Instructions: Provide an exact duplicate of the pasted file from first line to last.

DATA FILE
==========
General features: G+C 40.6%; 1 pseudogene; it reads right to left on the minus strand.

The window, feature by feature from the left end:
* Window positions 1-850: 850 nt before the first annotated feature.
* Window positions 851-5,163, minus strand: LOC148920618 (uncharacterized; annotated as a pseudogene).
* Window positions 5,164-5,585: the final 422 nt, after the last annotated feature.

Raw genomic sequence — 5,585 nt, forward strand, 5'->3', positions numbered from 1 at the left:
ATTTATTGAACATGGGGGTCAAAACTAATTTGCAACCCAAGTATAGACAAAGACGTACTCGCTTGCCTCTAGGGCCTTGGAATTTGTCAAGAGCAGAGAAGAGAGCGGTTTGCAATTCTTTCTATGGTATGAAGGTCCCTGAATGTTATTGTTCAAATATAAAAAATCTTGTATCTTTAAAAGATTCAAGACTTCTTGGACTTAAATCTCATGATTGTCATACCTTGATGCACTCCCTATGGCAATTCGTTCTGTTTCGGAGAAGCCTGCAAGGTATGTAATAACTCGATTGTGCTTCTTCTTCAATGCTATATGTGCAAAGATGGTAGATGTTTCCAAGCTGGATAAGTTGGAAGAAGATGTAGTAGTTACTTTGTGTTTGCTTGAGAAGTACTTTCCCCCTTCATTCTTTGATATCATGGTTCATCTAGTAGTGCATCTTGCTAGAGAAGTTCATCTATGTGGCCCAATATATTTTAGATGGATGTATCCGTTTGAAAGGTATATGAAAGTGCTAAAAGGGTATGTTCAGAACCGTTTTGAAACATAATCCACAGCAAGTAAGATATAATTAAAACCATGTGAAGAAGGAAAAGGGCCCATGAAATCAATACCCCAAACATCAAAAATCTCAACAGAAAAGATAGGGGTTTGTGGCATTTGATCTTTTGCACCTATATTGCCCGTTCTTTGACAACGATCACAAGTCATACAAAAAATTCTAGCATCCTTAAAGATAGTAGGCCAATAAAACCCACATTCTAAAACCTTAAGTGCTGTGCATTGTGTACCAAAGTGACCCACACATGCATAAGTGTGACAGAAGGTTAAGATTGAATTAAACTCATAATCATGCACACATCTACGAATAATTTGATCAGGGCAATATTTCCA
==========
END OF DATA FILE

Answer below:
General features: G+C 40.6%; 1 pseudogene; it reads right to left on the minus strand.

The window, feature by feature from the left end:
* Window positions 1-850: 850 nt before the first annotated feature.
* Window positions 851-5,163, minus strand: LOC148920618 (uncharacterized; annotated as a pseudogene).
* Window positions 5,164-5,585: the final 422 nt, after the last annotated feature.

Raw genomic sequence — 5,585 nt, forward strand, 5'->3', positions numbered from 1 at the left:
ATTTATTGAACATGGGGGTCAAAACTAATTTGCAACCCAAGTATAGACAAAGACGTACTCGCTTGCCTCTAGGGCCTTGGAATTTGTCAAGAGCAGAGAAGAGAGCGGTTTGCAATTCTTTCTATGGTATGAAGGTCCCTGAATGTTATTGTTCAAATATAAAAAATCTTGTATCTTTAAAAGATTCAAGACTTCTTGGACTTAAATCTCATGATTGTCATACCTTGATGCACTCCCTATGGCAATTCGTTCTGTTTCGGAGAAGCCTGCAAGGTATGTAATAACTCGATTGTGCTTCTTCTTCAATGCTATATGTGCAAAGATGGTAGATGTTTCCAAGCTGGATAAGTTGGAAGAAGATGTAGTAGTTACTTTGTGTTTGCTTGAGAAGTACTTTCCCCCTTCATTCTTTGATATCATGGTTCATCTAGTAGTGCATCTTGCTAGAGAAGTTCATCTATGTGGCCCAATATATTTTAGATGGATGTATCCGTTTGAAAGGTATATGAAAGTGCTAAAAGGGTATGTTCAGAACCGTTTTGAAACATAATCCACAGCAAGTAAGATATAATTAAAACCATGTGAAGAAGGAAAAGGGCCCATGAAATCAATACCCCAAACATCAAAAATCTCAACAGAAAAGATAGGGGTTTGTGGCATTTGATCTTTTGCACCTATATTGCCCGTTCTTTGACAACGATCACAAGTCATACAAAAAATTCTAGCATCCTTAAAGATAGTAGGCCAATAAAACCCACATTCTAAAACCTTAAGTGCTGTGCATTGTGTACCAAAGTGACCCACACATGCATAAGTGTGACAGAAGGTTAAGATTGAATTAAACTCATAATCATGCACACATCTACGAATAATTTGATCAGGGCAATATTTCCA